Mathurin brings size, athleticism, 3-point shooting as Pistons draft candidate

(Editor’s note: With the Pistons holding the No. 5 pick in the June 23 draft, today continues its series of previews of potential targets with the built-in assumption that the consensus top-three prospects – Chet Holmgren, Jabari Smith and Paolo Banchero – will be off the board. Today: Arizona’s Bennedict Mathurin.)

You could have gotten long odds on Bennedict Mathurin evolving into an NBA player when he was at an age that most lottery-picks-to-be begin emerging on the premier grass-roots circuits. Not many of those players grow up in Montreal. The Venn diagram of Montreal players of Haitian descent who turn into globally elite basketball prospects is one without intersecting arcs.

Throw in the at-risk nature of Mathurin’s upbringing – a hardscrabble district and a single mother scrapping to make ends meet to keep a roof over the heads of three children, a role model of a big brother tragically killed in an automobile-bike crash – and the odds grow impossibly long.

But Mathurin’s life raft came in the form of a chance encounter that ended with him being whisked off to Mexico City as a 16-year-old to help get the NBA Academy there established. With every available resource suddenly at hand and distractions limited, Mathurin flowered into a Division I prospect who wound up at Arizona as an 18-year-old amid the pandemic-limited world of summer 2020. He put himself on NBA radars as a freshman and rocketed to lottery status as a sophomore. Here’s a look at Mathurin:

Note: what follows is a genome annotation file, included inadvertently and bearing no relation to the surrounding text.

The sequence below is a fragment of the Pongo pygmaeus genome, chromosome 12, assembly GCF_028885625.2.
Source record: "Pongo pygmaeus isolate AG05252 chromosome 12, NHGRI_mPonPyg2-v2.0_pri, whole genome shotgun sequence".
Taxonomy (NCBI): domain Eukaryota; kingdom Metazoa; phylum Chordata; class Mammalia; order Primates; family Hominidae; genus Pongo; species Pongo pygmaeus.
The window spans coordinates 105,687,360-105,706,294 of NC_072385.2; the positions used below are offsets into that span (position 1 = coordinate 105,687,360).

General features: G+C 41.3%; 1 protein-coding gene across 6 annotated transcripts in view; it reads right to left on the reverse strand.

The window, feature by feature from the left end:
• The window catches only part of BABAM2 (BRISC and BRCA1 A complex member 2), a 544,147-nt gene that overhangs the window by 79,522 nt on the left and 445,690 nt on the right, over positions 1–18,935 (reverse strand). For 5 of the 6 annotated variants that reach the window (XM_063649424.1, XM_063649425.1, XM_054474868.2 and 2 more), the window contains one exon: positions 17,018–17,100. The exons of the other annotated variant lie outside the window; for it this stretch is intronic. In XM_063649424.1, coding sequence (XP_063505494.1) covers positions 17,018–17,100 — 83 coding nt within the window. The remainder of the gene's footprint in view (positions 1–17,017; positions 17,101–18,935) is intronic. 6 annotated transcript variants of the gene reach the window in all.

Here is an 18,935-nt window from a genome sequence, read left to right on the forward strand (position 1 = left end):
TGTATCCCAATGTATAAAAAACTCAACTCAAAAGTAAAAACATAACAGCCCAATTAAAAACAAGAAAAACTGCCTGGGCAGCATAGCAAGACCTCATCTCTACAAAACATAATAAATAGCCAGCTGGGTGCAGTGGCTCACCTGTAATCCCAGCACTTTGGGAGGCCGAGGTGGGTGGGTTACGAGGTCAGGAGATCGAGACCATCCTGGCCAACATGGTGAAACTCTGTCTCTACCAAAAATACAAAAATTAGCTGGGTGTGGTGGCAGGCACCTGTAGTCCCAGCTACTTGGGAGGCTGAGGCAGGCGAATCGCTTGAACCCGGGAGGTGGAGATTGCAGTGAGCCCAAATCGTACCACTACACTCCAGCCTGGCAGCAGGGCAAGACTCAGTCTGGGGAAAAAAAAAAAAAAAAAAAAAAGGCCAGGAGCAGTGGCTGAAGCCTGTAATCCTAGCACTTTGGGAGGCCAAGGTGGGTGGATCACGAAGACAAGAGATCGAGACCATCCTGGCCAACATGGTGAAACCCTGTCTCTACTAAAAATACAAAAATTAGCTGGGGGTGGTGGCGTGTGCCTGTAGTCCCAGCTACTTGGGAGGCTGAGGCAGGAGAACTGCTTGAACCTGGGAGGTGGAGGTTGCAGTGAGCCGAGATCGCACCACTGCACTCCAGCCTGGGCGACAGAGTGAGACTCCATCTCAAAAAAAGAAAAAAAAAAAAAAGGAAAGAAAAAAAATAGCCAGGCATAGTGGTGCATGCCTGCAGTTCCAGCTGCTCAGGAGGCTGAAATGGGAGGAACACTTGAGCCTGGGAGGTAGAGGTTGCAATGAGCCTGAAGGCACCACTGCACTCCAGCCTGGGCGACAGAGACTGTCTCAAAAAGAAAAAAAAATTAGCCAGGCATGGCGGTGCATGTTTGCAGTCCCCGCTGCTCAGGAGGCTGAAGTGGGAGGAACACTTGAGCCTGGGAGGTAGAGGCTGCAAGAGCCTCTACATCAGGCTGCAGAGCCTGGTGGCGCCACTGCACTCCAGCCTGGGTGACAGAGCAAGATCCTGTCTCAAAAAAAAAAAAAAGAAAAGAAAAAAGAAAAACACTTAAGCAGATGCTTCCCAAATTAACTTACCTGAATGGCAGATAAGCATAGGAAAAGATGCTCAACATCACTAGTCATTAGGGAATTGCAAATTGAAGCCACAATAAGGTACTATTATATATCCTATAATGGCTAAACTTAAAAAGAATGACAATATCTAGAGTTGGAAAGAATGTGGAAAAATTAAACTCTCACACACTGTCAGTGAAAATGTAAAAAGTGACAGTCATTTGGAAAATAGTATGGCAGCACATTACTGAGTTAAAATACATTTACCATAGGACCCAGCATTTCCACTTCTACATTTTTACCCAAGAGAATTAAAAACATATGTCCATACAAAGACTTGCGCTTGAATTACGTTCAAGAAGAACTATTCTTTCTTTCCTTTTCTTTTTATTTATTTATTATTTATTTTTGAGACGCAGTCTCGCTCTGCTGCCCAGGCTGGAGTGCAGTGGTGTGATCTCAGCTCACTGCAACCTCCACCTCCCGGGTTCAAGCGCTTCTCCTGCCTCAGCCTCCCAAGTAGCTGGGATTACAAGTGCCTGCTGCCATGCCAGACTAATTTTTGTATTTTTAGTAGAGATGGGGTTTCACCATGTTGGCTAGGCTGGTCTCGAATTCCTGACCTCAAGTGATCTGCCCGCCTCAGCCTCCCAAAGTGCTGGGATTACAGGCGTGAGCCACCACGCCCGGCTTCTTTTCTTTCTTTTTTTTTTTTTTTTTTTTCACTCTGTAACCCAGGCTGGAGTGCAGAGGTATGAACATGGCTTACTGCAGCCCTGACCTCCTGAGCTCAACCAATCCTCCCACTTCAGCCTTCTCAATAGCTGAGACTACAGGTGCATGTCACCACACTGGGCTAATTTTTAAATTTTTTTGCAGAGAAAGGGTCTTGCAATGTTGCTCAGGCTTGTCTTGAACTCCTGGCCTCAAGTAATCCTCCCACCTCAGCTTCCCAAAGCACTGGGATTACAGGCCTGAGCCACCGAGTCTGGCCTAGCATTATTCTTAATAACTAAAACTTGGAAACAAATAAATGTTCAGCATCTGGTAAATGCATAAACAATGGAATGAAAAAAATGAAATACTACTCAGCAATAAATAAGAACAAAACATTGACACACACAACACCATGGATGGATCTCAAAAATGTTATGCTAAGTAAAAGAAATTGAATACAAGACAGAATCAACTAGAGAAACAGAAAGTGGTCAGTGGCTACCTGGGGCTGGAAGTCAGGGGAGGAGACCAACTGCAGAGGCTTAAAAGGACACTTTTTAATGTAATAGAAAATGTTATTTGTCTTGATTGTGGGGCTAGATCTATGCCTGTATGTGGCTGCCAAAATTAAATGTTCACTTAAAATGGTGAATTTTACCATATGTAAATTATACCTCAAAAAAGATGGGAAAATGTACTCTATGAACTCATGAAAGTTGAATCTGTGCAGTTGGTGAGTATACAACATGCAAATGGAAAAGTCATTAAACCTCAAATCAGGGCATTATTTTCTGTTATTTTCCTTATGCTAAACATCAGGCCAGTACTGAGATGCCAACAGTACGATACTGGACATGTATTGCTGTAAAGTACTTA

ID Card: 6-foot-6 guard/wing, Arizona, 19 years old

DRAFT RANGE: Ranked 6th by The Athletic, 10th by The Ringer, 8th by, 10th by Bleacher Report, 10th by

SCOUTS LOVE: Mathurin looks at least like a 3-and-D player and potentially more than that. He turns 20 the week of the draft but already has two years of college productivity under his belt. Mathurin flirted with the draft process after his freshman season at Arizona, where he was projected to be a likely second-round pick, and made the decision to return to college pay off by taking a big jump and winning Pac-12 Player of the Year honors. Mathurin averaged 17.7 points and 5.6 rebounds. He shot 37 percent from the 3-point line, down slightly from the 42 percent he shot as a freshman, but on the type of volume (6.1 attempts per game, 46.5 percent of his shots) that moves the needle in providing floor spacing. Mathurin’s athleticism is most notable in transition, where he thrived at Arizona. Mathurin was pretty much a catch-and-shoot player as a freshman, but he expanded his repertoire as a sophomore. There’s optimism he can be an effective shooter off of movement and also shows the tools to be a good secondary playmaker with sometimes surprising vision showing itself. Mathurin got to the line 4.8 times a game as a sophomore and had games of 15 attempts (against UCLA in the Pac-12 tournament) and 13 (in the NCAA tournament) late in the season as he became more comfortable attacking. He gets his shot off quickly, too, so the adjustment to NBA length and quickness might come more readily for him.